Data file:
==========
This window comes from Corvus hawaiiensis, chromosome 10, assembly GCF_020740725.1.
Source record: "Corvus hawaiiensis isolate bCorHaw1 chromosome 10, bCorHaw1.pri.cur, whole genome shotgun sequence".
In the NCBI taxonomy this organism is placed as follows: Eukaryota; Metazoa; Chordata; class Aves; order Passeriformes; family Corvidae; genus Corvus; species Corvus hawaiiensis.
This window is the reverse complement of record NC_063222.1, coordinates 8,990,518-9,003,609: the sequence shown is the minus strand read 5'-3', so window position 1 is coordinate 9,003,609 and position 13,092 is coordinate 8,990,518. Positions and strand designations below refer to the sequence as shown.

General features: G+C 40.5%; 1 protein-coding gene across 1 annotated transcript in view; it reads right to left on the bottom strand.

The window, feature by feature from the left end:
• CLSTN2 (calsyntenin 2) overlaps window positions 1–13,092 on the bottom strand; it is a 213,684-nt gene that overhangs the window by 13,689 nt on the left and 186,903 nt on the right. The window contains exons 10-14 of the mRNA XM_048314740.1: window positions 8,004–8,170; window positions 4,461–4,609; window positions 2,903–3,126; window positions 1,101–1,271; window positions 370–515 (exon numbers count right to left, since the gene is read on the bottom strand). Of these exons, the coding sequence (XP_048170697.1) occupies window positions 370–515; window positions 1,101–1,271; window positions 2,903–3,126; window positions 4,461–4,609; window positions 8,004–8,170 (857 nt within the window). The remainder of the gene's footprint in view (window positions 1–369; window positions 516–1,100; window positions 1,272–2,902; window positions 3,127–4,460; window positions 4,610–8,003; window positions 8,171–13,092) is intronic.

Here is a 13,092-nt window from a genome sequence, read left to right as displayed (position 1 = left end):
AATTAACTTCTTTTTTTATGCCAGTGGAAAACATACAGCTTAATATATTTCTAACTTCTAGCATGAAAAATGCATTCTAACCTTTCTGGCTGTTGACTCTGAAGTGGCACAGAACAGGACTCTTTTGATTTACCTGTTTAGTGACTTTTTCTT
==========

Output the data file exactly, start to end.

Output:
This window comes from Corvus hawaiiensis, chromosome 10, assembly GCF_020740725.1.
Source record: "Corvus hawaiiensis isolate bCorHaw1 chromosome 10, bCorHaw1.pri.cur, whole genome shotgun sequence".
In the NCBI taxonomy this organism is placed as follows: Eukaryota; Metazoa; Chordata; class Aves; order Passeriformes; family Corvidae; genus Corvus; species Corvus hawaiiensis.
This window is the reverse complement of record NC_063222.1, coordinates 8,990,518-9,003,609: the sequence shown is the minus strand read 5'-3', so window position 1 is coordinate 9,003,609 and position 13,092 is coordinate 8,990,518. Positions and strand designations below refer to the sequence as shown.

General features: G+C 40.5%; 1 protein-coding gene across 1 annotated transcript in view; it reads right to left on the bottom strand.

The window, feature by feature from the left end:
• CLSTN2 (calsyntenin 2) overlaps window positions 1–13,092 on the bottom strand; it is a 213,684-nt gene that overhangs the window by 13,689 nt on the left and 186,903 nt on the right. The window contains exons 10-14 of the mRNA XM_048314740.1: window positions 8,004–8,170; window positions 4,461–4,609; window positions 2,903–3,126; window positions 1,101–1,271; window positions 370–515 (exon numbers count right to left, since the gene is read on the bottom strand). Of these exons, the coding sequence (XP_048170697.1) occupies window positions 370–515; window positions 1,101–1,271; window positions 2,903–3,126; window positions 4,461–4,609; window positions 8,004–8,170 (857 nt within the window). The remainder of the gene's footprint in view (window positions 1–369; window positions 516–1,100; window positions 1,272–2,902; window positions 3,127–4,460; window positions 4,610–8,003; window positions 8,171–13,092) is intronic.

Here is a 13,092-nt window from a genome sequence, read left to right as displayed (position 1 = left end):
AATTAACTTCTTTTTTTATGCCAGTGGAAAACATACAGCTTAATATATTTCTAACTTCTAGCATGAAAAATGCATTCTAACCTTTCTGGCTGTTGACTCTGAAGTGGCACAGAACAGGACTCTTTTGATTTACCTGTTTAGTGACTTTTTCTT